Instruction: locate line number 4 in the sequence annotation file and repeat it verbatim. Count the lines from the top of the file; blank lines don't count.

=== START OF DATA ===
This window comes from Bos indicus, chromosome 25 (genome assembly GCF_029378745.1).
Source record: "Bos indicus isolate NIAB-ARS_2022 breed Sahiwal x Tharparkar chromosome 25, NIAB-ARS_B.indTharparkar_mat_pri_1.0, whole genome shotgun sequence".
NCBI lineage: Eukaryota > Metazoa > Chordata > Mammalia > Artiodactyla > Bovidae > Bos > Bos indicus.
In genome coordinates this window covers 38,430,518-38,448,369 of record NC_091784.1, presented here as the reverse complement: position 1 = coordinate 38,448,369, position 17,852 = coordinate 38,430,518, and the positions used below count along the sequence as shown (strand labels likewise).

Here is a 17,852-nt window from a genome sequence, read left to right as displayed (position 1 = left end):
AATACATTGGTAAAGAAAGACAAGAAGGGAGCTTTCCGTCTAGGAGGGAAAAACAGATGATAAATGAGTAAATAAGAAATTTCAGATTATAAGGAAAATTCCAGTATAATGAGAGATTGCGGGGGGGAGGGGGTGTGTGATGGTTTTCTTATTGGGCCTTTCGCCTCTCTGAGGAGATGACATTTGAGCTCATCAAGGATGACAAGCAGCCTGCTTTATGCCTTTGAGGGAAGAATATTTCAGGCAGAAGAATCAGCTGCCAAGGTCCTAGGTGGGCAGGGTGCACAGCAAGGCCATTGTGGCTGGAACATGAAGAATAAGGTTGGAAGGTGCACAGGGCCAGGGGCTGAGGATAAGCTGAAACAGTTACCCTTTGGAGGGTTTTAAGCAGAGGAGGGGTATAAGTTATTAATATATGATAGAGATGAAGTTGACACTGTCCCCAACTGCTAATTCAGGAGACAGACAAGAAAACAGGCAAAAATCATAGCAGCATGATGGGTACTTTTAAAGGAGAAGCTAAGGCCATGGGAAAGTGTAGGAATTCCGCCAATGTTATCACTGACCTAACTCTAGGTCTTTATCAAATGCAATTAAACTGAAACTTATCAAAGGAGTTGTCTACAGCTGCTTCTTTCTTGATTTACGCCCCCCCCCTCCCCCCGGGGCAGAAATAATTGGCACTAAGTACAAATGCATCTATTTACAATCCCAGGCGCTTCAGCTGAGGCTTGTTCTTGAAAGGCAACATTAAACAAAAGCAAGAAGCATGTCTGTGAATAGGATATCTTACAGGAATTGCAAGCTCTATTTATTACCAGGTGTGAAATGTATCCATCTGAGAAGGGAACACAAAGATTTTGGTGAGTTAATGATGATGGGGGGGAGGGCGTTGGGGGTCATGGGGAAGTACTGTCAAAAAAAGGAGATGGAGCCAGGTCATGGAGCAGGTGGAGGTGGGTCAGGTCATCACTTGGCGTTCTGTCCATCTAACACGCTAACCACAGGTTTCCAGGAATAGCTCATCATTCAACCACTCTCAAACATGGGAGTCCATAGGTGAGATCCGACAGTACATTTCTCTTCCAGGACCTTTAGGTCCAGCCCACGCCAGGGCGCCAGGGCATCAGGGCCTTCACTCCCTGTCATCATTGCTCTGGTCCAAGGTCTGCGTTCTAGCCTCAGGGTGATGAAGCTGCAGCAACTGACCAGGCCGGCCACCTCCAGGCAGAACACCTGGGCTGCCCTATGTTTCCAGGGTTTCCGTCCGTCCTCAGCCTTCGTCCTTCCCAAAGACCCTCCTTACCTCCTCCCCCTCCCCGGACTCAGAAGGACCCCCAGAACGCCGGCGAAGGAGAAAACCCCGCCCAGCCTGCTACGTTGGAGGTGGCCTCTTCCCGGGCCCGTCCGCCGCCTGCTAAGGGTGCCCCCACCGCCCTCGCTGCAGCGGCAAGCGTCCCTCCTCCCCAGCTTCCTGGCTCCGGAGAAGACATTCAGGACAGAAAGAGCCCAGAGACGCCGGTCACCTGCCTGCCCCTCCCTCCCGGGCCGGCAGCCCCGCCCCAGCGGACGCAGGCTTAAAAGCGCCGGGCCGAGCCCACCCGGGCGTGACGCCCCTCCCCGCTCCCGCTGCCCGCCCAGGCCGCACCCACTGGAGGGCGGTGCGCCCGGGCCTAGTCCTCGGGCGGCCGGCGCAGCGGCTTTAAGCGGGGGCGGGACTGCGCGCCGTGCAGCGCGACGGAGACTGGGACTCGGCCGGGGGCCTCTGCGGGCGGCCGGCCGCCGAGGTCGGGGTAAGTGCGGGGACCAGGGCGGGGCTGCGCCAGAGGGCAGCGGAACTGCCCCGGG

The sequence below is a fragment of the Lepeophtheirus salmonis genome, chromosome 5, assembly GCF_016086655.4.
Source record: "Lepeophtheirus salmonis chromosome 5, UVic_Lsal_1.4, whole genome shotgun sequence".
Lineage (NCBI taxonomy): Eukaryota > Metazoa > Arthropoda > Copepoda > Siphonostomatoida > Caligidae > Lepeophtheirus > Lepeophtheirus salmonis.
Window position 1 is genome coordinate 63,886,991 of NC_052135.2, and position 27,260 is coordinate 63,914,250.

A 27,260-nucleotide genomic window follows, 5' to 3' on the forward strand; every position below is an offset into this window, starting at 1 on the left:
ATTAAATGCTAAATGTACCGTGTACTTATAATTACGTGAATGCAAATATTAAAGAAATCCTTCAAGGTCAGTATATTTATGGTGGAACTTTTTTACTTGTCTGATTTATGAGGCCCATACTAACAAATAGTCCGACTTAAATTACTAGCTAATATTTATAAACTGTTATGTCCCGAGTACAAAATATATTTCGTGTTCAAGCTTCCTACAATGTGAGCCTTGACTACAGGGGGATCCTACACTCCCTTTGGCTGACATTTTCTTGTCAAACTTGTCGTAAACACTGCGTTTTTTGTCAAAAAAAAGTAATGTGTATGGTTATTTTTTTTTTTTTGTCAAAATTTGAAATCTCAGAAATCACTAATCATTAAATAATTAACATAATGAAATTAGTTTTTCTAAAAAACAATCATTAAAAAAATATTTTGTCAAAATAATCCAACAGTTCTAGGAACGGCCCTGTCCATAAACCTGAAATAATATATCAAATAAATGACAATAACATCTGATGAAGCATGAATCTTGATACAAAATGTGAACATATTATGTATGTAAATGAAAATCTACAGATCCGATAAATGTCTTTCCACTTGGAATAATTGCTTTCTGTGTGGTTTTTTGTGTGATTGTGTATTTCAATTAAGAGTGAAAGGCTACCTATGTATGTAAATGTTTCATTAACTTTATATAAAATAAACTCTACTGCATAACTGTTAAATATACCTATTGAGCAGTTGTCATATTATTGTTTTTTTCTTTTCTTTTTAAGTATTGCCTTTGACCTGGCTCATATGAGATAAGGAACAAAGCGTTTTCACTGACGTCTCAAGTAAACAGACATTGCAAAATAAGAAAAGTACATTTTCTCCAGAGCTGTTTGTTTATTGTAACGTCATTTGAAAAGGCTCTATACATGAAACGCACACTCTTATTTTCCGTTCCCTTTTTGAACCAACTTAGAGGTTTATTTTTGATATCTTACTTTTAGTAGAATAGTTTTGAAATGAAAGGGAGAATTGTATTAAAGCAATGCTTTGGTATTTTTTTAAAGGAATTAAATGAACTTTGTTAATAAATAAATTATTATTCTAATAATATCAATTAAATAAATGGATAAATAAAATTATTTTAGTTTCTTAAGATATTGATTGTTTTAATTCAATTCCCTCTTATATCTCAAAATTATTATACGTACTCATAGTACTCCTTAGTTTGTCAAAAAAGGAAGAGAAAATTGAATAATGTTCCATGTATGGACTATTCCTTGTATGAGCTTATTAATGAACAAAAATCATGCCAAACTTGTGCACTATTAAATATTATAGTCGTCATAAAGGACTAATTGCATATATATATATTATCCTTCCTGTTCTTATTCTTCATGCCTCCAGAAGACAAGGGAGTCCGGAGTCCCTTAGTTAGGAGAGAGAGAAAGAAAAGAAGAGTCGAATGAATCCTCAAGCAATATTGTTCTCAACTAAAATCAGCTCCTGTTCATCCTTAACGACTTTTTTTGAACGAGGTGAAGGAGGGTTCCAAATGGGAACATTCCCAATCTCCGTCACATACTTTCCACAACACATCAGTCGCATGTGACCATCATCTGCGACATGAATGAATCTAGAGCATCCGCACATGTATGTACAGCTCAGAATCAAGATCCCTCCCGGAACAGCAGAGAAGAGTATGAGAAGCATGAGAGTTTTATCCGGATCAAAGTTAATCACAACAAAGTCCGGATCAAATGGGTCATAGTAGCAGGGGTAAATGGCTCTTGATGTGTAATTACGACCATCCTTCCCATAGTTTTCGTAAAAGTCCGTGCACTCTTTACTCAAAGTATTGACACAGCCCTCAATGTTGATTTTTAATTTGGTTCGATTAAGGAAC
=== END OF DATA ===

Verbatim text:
In genome coordinates this window covers 38,430,518-38,448,369 of record NC_091784.1, presented here as the reverse complement: position 1 = coordinate 38,448,369, position 17,852 = coordinate 38,430,518, and the positions used below count along the sequence as shown (strand labels likewise).